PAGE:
Terms of Use.

    Isis in Iraq: Yazidi girls killing themselves to escape rape and imprisonment by militants

    'Jilan killed herself in the bathroom. She cut her wrists and hanged herself'

    Yazidi girls killing themselves to escape rape and imprisonment
    Ed Balls interview: 'If I think about the deficit when I'm playing the piano, it all goes wrong'

    Ed Balls interview

    'If I think about the deficit when I'm playing the piano, it all goes wrong'
    He's behind you, dude!

    US stars in UK panto

    From David Hasselhoff to Jerry Hall
    Grace Dent's Christmas Quiz: What are you – a festive curmudgeon or top of the tree?

    Grace Dent's Christmas Quiz

    What are you – a festive curmudgeon or top of the tree?
    Nasa planning to build cloud cities in airships above Venus

    Nasa planning to build cloud cities in airships above Venus

    Planet’s surface is inhospitable to humans but 30 miles above it is almost perfect
    Surrounded by high-rise flats is a little house filled with Lebanon’s history - clocks, rifles, frogmen’s uniforms and colonial helmets

    Clocks, rifles, swords, frogmen’s uniforms

    Surrounded by high-rise flats is a little house filled with Lebanon’s history
    Return to Gaza: Four months on, the wounds left by Israel's bombardment have not yet healed

    Four months after the bombardment, Gaza’s wounds are yet to heal

    Kim Sengupta is reunited with a man whose plight mirrors the suffering of the Palestinian people
    Gastric surgery: Is it really the answer to the UK's obesity epidemic?

    Is gastric surgery really the answer to the UK's obesity epidemic?

    Critics argue that it’s crazy to operate on healthy people just to stop them eating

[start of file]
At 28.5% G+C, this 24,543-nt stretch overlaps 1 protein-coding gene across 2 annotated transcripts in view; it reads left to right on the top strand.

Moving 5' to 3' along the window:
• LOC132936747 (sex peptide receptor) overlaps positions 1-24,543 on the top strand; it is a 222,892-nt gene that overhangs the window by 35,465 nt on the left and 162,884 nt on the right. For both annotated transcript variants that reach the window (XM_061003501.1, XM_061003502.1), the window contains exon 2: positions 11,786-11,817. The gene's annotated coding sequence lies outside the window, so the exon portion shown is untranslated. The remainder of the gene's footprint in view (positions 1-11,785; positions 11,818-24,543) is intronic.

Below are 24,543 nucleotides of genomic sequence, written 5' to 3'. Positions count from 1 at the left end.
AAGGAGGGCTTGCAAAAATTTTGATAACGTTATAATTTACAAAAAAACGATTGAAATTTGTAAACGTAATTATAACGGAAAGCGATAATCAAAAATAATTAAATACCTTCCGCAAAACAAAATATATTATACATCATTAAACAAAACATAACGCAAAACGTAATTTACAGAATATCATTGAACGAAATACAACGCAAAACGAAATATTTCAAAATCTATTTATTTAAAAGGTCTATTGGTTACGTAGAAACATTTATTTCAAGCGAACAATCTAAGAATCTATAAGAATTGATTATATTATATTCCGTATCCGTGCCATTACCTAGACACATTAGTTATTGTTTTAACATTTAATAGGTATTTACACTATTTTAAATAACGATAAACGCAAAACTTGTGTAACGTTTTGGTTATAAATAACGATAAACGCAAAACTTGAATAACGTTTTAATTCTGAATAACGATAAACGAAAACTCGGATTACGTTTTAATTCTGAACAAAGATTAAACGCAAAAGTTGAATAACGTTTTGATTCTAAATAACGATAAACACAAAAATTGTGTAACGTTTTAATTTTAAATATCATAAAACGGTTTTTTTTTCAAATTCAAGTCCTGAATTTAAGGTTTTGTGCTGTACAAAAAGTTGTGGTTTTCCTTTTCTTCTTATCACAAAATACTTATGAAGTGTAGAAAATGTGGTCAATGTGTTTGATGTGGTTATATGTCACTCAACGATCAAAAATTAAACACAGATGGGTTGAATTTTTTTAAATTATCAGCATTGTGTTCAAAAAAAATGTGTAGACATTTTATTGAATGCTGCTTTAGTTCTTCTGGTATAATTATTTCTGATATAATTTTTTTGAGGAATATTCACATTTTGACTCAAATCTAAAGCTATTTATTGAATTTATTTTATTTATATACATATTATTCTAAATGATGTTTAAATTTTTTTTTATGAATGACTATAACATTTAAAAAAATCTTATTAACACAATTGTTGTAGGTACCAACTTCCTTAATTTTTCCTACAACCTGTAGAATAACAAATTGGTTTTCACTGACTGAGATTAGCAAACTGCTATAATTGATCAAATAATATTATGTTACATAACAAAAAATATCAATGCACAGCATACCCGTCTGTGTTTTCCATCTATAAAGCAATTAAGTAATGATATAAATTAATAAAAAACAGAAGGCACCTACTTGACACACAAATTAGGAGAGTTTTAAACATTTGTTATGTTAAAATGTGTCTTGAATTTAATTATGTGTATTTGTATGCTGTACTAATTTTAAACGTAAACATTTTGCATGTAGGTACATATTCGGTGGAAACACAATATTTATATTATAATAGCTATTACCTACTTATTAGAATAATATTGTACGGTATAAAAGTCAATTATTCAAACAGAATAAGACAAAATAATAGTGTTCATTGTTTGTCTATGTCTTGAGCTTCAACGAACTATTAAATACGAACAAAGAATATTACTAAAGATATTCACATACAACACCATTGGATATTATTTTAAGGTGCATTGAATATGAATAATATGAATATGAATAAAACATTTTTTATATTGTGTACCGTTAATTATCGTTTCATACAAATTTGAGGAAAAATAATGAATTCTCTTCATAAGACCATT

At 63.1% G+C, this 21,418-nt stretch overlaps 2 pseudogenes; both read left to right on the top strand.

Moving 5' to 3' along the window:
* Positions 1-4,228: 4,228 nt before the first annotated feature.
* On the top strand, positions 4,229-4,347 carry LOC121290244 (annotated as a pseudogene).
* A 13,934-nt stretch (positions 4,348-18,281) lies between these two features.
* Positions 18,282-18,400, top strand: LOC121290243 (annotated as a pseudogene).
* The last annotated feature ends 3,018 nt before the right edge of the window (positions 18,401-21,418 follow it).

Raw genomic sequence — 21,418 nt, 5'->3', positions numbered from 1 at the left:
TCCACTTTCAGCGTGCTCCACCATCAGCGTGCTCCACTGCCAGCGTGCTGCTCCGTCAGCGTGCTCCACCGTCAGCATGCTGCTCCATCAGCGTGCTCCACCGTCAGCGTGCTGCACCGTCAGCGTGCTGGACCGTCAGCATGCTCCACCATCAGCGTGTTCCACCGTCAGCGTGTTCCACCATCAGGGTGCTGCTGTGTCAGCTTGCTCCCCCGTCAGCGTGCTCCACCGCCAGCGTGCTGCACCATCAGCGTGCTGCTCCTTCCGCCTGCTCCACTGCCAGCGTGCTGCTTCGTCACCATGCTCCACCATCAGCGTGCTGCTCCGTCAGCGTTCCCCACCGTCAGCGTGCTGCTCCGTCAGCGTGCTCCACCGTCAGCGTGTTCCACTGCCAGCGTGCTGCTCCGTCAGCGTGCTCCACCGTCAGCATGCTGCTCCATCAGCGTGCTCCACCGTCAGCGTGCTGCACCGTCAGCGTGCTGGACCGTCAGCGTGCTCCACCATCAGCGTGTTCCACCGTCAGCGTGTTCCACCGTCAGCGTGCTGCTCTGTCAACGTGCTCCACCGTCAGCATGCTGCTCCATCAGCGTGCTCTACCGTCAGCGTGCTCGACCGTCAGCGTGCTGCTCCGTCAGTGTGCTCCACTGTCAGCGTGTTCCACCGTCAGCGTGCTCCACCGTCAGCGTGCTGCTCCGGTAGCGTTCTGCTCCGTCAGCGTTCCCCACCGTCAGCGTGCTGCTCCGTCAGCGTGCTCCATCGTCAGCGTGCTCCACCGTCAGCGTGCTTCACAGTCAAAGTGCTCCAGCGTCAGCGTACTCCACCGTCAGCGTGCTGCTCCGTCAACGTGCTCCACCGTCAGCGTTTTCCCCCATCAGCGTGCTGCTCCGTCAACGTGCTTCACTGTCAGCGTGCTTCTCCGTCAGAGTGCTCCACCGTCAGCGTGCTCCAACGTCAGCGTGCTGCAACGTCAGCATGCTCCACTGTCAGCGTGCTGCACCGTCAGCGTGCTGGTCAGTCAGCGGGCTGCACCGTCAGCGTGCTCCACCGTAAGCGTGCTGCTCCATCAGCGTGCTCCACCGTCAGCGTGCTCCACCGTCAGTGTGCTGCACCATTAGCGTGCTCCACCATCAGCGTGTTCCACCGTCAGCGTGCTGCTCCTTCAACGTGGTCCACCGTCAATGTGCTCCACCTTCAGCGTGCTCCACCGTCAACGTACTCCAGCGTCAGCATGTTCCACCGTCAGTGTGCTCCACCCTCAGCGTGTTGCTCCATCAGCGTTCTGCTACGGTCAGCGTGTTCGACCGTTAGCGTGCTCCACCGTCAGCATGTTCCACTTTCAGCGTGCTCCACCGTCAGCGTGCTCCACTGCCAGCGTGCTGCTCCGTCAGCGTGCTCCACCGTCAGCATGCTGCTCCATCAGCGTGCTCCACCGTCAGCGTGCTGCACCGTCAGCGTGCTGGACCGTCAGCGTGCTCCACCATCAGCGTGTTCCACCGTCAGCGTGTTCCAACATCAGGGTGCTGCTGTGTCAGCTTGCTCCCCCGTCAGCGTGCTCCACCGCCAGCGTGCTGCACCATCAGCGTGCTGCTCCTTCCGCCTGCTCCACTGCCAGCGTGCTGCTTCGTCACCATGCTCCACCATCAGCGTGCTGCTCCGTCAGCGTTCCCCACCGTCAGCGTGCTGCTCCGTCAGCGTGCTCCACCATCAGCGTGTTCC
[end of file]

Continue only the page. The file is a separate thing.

Homeless Veterans appeal: Christmas charity auction Part 2 - now LIVE

    Homeless Veterans appeal: Christmas charity auction

    Bid on original art, or trips of a lifetime to Africa or the 'Corrie' set, and help Homeless Veterans
    Pantomime rings the changes to welcome autistic theatre-goers

    Autism-friendly theatre

    Pantomime leads the pack in quest to welcome all
    The week Hollywood got scared and had to grow up a bit

    The week Hollywood got scared and had to grow up a bit

    Sony suffered a chorus of disapproval after it withdrew 'The Interview', but it's not too late for it to take a stand, says Joan Smith
    From Widow Twankey to Mother Goose, how do the men who play panto dames get themselves ready for the performance of a lifetime?

    Panto dames: before and after

    From Widow Twankey to Mother Goose, how do the men who play panto dames get themselves ready for the performance of a lifetime?
    Thirties murder mystery novel is surprise runaway Christmas hit

    Thirties murder mystery novel is surprise runaway Christmas hit

    Booksellers say readers are turning away from dark modern thrillers and back to the golden age of crime writing
    Anne-Marie Huby: 'Charities deserve the best,' says founder of JustGiving

    Anne-Marie Huby: 'Charities deserve the best'

    Ten million of us have used the JustGiving website to donate to good causes. Its co-founder says that being dynamic is as important as being kind
    The botanist who hunts for giant trees at Kew Gardens

    The man who hunts giants

    A Kew Gardens botanist has found 25 new large tree species - and he's sure there are more out there